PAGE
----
Never in my life have I faced such a slab of beef all by myself! Between 28-32 boneless ounces, this is a steak to feed a family, maybe even a scout troop—but here it rests before me, a picture of fragrant, juicy glory. It dwarfs the foil-robed baked potato. I slice through the gleaming bark: pink perfection. South of Bend by 90 minutes of pine forest, sage brush, and huge wide-open western skies, the Cowboy Dinner Tree is a carnivore’s dream journey into the Old West. A collection of weathered low-ceilinged shacks and log cabins encloses rustic wooden tables and benches. The walls are haphazardly appointed with cowboy gear—horse-tack, hats, tools of barn and chuck wagon—and dollar bills are everywhere, tucked into cracks or skillfully origami’d and placed on windowsills, to be gathered annually and donated to a veteran’s organization.
The wise diner brings a cooler, even a container or two, to get every ounce of goodness out of the family-style meals. After drink orders are placed—water, pink lemonade or coffee—salad arrives, in a humble plastic bowl with a squeeze bottle each of house-made honey mustard and ranch dressings. Nope, it’s not iceberg—it’s a blend of greens sparked with red cabbage, carrots and herbs. Then a choice of two soups—we got the rich, thick and creamy chicken chowder, studded with corn and potatoes. With this arrives a pie pan of steaming, tender, irresistible pull-apart rolls and a scoop of butter—bigger than an ice cream serving at some of those fancy-pants Portland scoop shops. Plenty of food already, and the main course is yet to come.When you place your reservation, you decide: steak or chicken. The close-to-two-pound monstrosity/delight of top sirloin, grilled to medium rare in an enormous lidded cooker out back, or a whole rotisserie chicken. Our steaks fed us each for three days! Along with the meat comes a baked potato of ordinary size, accompanied by a surprisingly modest—but adequate—spoonful of sour cream. Plastic bags are provided for leftovers. By happy accident we had an empty pint tub in the car, and enjoyed cold chicken chowder for breakfast. Dessert was tasty, simple and comfortingly manageable in size: a small square of white cake scattered with berries and soaked in cream.While the food is worth the trip, the real magic is in the ambience, the incredible remote setting, and the people. It’s friendly, down-home, and authentically rustic like I’ve never seen a restaurant in the United States. As a cook, I couldn’t resist a peek into the kitchen. Yup, rustic there, too! Another old-fashioned attribute—the Cowboy Dinner Tree is cash only, and in the middle of nowhere, so bring it!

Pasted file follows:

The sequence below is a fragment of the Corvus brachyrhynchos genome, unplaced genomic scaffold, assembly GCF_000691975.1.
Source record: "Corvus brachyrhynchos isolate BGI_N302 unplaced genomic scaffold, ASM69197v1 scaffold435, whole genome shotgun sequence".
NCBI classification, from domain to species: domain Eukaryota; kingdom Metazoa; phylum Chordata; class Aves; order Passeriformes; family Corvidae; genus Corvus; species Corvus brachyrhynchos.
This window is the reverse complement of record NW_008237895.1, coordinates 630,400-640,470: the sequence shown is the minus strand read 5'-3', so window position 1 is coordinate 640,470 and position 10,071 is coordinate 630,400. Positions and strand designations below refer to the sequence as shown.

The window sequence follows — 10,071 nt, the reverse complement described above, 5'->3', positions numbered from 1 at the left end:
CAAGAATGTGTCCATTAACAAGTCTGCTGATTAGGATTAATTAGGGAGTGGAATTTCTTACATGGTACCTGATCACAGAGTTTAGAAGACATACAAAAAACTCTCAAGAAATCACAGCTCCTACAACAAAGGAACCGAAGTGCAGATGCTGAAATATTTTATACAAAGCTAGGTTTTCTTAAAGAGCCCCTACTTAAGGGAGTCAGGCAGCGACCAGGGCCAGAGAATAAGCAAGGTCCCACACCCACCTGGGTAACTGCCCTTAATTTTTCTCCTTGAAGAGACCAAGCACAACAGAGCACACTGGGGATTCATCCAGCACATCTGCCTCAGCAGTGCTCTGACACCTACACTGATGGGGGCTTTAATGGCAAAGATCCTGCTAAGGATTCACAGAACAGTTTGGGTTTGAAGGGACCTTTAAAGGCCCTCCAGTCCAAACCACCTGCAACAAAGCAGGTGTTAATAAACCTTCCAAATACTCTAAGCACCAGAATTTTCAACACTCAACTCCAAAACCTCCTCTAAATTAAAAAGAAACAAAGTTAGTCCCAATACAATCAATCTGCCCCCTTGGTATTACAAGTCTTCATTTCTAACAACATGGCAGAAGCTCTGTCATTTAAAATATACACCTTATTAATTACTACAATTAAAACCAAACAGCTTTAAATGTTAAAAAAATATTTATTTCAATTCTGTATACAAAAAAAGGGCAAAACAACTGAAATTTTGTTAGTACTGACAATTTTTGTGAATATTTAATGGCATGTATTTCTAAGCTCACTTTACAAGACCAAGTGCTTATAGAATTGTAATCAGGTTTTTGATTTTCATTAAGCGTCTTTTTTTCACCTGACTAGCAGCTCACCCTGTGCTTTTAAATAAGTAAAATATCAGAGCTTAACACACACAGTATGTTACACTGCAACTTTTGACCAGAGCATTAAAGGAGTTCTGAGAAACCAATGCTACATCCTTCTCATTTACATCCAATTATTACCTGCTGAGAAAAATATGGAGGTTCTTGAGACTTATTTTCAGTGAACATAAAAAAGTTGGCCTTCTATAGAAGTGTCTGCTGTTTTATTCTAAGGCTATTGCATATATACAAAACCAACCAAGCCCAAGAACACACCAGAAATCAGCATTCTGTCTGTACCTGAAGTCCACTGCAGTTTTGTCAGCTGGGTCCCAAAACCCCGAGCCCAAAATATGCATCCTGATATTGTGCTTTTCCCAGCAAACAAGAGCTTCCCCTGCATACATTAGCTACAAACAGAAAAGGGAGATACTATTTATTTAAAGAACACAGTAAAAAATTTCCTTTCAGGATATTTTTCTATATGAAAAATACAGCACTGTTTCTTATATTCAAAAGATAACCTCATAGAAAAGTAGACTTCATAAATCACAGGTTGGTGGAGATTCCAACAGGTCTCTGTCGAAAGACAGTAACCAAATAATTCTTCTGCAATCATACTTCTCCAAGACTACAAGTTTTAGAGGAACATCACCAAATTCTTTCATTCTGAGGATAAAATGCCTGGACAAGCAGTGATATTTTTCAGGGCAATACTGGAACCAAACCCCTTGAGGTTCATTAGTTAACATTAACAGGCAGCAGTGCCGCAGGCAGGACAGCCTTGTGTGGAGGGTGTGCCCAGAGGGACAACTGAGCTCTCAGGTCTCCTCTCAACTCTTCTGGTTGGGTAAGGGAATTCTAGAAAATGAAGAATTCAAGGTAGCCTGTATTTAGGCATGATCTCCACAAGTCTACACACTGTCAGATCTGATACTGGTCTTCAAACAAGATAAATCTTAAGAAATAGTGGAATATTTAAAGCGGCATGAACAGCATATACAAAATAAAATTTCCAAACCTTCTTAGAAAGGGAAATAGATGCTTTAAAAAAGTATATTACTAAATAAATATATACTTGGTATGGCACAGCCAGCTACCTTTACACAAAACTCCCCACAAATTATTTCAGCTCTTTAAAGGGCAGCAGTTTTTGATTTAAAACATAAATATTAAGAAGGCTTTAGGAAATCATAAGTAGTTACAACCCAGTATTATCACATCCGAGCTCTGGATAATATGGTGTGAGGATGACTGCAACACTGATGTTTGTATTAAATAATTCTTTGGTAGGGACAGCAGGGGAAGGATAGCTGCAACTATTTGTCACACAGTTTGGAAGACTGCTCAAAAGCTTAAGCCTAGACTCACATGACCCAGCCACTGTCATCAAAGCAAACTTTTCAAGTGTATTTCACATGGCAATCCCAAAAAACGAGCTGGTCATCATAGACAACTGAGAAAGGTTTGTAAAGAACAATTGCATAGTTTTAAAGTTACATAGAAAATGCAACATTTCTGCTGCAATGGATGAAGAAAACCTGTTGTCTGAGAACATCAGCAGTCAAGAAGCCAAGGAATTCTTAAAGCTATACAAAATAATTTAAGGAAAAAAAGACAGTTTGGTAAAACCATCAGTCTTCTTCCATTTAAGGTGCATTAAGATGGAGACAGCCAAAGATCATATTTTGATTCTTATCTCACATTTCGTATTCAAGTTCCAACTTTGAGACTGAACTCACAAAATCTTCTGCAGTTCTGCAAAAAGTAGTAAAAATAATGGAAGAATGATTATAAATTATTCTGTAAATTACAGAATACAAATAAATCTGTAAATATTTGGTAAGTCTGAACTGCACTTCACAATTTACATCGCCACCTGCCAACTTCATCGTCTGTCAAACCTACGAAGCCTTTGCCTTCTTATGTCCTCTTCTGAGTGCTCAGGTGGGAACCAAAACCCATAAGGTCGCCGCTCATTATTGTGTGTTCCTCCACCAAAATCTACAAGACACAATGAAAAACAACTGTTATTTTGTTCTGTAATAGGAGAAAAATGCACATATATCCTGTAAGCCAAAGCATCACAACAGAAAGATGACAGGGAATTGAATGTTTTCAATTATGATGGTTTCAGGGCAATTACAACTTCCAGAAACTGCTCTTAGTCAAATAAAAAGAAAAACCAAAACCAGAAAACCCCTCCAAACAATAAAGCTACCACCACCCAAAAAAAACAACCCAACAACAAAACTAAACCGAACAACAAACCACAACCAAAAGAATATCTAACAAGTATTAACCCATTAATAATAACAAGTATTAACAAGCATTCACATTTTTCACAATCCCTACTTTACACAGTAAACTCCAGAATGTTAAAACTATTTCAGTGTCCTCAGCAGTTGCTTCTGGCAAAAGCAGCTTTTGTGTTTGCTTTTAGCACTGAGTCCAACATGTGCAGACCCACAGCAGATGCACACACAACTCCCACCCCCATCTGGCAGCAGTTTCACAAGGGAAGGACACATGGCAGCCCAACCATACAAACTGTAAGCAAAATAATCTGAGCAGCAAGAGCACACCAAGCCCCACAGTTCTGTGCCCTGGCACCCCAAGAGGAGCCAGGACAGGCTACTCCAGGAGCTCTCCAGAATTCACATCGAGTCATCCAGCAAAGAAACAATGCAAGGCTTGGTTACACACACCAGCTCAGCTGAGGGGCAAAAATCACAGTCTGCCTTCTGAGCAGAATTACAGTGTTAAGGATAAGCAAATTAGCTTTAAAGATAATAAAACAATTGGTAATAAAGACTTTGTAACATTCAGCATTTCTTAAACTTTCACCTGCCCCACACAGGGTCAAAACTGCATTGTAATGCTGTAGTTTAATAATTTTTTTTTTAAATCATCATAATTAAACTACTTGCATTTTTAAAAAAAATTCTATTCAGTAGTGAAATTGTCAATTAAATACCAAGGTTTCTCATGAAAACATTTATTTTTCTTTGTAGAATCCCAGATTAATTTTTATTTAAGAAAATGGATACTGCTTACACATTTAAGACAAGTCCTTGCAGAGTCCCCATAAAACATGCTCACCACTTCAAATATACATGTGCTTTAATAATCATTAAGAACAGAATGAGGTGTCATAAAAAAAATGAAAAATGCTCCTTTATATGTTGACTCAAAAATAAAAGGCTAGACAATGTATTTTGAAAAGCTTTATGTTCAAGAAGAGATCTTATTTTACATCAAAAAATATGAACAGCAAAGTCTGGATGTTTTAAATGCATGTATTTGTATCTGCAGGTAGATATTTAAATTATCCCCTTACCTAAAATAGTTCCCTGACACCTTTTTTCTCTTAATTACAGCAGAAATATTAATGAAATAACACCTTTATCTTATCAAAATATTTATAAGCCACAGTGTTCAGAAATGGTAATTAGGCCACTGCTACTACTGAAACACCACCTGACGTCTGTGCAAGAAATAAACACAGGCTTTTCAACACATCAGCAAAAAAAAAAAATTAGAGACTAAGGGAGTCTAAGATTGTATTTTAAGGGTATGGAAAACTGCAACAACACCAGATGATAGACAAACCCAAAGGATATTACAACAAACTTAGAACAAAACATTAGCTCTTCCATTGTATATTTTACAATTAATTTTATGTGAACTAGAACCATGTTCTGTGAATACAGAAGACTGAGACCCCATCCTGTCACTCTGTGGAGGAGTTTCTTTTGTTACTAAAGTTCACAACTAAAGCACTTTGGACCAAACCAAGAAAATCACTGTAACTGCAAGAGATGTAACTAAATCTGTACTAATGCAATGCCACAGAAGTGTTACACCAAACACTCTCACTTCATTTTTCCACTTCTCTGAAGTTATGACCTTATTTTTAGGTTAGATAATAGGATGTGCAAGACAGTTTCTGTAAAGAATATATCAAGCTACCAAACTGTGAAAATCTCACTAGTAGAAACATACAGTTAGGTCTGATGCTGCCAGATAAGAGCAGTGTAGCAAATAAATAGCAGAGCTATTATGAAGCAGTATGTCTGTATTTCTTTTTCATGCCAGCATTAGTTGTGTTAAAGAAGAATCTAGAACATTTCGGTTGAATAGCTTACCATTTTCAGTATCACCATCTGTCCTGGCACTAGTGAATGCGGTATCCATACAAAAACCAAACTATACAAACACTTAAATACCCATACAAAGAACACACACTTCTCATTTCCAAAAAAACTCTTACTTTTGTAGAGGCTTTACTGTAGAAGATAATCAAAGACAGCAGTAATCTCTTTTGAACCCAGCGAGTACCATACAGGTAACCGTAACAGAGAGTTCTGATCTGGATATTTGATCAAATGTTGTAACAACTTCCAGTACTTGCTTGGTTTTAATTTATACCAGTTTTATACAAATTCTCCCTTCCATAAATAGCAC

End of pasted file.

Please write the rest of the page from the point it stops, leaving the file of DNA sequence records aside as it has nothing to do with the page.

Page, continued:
The lore is that the large juniper tree on the property used to shelter chuck wagons which fed cowboys on cattle drives from nearby Silver Lake to the Sycan Marsh. The buildings are a relic of a 19th century homestead, and became a restaurant in 1992. Current owners Angel and Jamie Roscoe took over the property from Angel’s mother in 2012.
There’s a funky gift shop and benches to linger on outside while either salivating over the grilling meat or digesting, plenty of parking for RVs, and even a couple of guest cabins to spend the night. Or drive another hour and stay at the wonderful Summer Lake Hot Springs, where a long soak in hot mineral water will whet the appetite for a cowboy breakfast of hearty leftovers.